Why Is It Important for My Friend or Relative to Stay on Treatment?
Bipolar I Disorder and schizophrenia are medical illnesses that have no cure. They could last for many years or even a lifetime. Therefore, the most important thing people with Bipolar I Disorder or schizophrenia can do is keep taking their medicine. By taking medicine as directed by their doctor, your friend or relative has a better chance of getting the most out of treatment.
Taking medicine as prescribed and following a treatment plan can help the one you are caring for:
- Keep symptoms under control
- Stay focused on goals
- Reduce the chances of symptoms coming back or getting worse
However, if the medicine is not taken as directed, there may be consequences your friend or relative may want to avoid.
Challenges facing the one you care for
Taking medicine every day is hard, even for people who do not have Bipolar I Disorder or schizophrenia. There are many reasons why someone could miss taking his or her medicine. The cause may be accidental. It may be deliberate. Whatever the reason, when medicine is not taken properly, your friend or relative may suffer. With your help, your loved one may be able to overcome some of the challenges faced when taking medicine.
Here are some of the challenges the one you care for may face:
- Simply forgets or takes the wrong dose
- Denies having Bipolar I Disorder or schizophrenia
- Doesn't think the medicine is working
- Resists authority and being told what to do
- Fears becoming "addicted" to the medicine
- Has symptoms caused by the illness
- May feel he or she doesn't need medicine when feeling better
- Feels stigmatized by having to take medicine for this illness
- Side effects of medicine
- If you think the one you care for is experiencing any side effects, talk to his or her doctor immediately
- Medicine doesn't seem to be helping with symptoms
- Family members may advise the person to stop treatment when feeling better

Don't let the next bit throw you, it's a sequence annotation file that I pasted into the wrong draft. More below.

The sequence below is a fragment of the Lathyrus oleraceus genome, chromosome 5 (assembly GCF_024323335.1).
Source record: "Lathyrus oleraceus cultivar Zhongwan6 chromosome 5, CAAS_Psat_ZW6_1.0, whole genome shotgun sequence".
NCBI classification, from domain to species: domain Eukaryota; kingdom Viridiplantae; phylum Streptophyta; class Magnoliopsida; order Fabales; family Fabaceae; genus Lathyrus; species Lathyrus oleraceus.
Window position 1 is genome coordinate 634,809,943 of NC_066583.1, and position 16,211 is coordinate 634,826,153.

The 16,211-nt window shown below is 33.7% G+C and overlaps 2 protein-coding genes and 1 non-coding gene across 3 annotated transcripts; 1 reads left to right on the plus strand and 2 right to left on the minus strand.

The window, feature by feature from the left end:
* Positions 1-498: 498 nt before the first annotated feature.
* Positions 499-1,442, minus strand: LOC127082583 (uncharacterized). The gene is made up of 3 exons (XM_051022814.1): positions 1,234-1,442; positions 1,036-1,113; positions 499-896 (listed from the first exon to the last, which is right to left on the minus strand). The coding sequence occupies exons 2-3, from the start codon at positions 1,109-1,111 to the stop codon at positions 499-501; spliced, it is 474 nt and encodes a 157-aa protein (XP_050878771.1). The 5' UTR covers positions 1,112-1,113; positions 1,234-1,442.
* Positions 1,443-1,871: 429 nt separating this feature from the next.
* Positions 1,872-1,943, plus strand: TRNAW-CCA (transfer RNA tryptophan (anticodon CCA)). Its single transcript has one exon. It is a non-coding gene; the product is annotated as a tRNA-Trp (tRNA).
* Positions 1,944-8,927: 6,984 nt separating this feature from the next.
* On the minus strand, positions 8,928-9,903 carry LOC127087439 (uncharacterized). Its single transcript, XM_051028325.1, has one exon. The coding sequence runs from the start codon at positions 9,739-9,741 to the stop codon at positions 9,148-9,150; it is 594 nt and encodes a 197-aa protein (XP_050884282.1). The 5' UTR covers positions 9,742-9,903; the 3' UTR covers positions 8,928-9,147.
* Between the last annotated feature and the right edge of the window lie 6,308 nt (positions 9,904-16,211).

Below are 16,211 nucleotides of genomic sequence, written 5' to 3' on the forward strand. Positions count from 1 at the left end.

- Inadequate support or supervision
Is long-acting medicine given by injection right for your loved one?
Many patients and caregivers like long-acting medicine given by injection because it does not need to be taken every day. That means there's less worry about missing daily doses. Long-acting medicines given by injection are released slowly and steadily into the body. This allows the medicine to work for weeks at a time. As a result, the medicine does not need to be taken every day.
Recognizing the signs of relapse to a mood episode
Relapse means the return of symptoms of the illness. It's important to know the early signs of relapse. Recognizing these signs and seeking medical treatment are critical in the management of the illness. Be aware of sudden changes in your friend's or relative's behavior.
Some signs of a manic episode of Bipolar I Disorder can include:
- Inflated self-esteem
- Reduced need for sleep
- More talkative than usual
- Racing thoughts
- Easily distracted
- Increase in goal-directed activity
- Extreme involvement in pleasurable, high risk activities, such as unrestrained spending sprees, sexual indiscretions, or foolish investments
Some signs of a depressive episode of Bipolar I Disorder can include:
- Depressed mood most of the day, nearly every day
- Lack of interest in daily activities
- Weight gain or significant weight loss when not dieting
- Insomnia or excessive sleeping
- Noticeable agitation or retardation
- Loss of energy or fatigue
- Feelings of worthlessness or guilt
- Trouble concentrating
- Persistent thoughts of suicide or death
- If the one you care for has thoughts of death or suicide, contact his or her doctor immediately
Some signs of a schizophrenia relapse can include:
- Withdrawing from other people/difficulties in social situations
- Inability to concentrate
- Disorganized thinking
If you think that your loved one is showing any signs of relapse, tell the doctor immediately.
*Please discuss your symptoms with your healthcare professional. Your healthcare professional will review your symptoms and may consult the established guidelines, which are available in the Diagnostic and Statistical Manual of Mental Disorders, where applicable.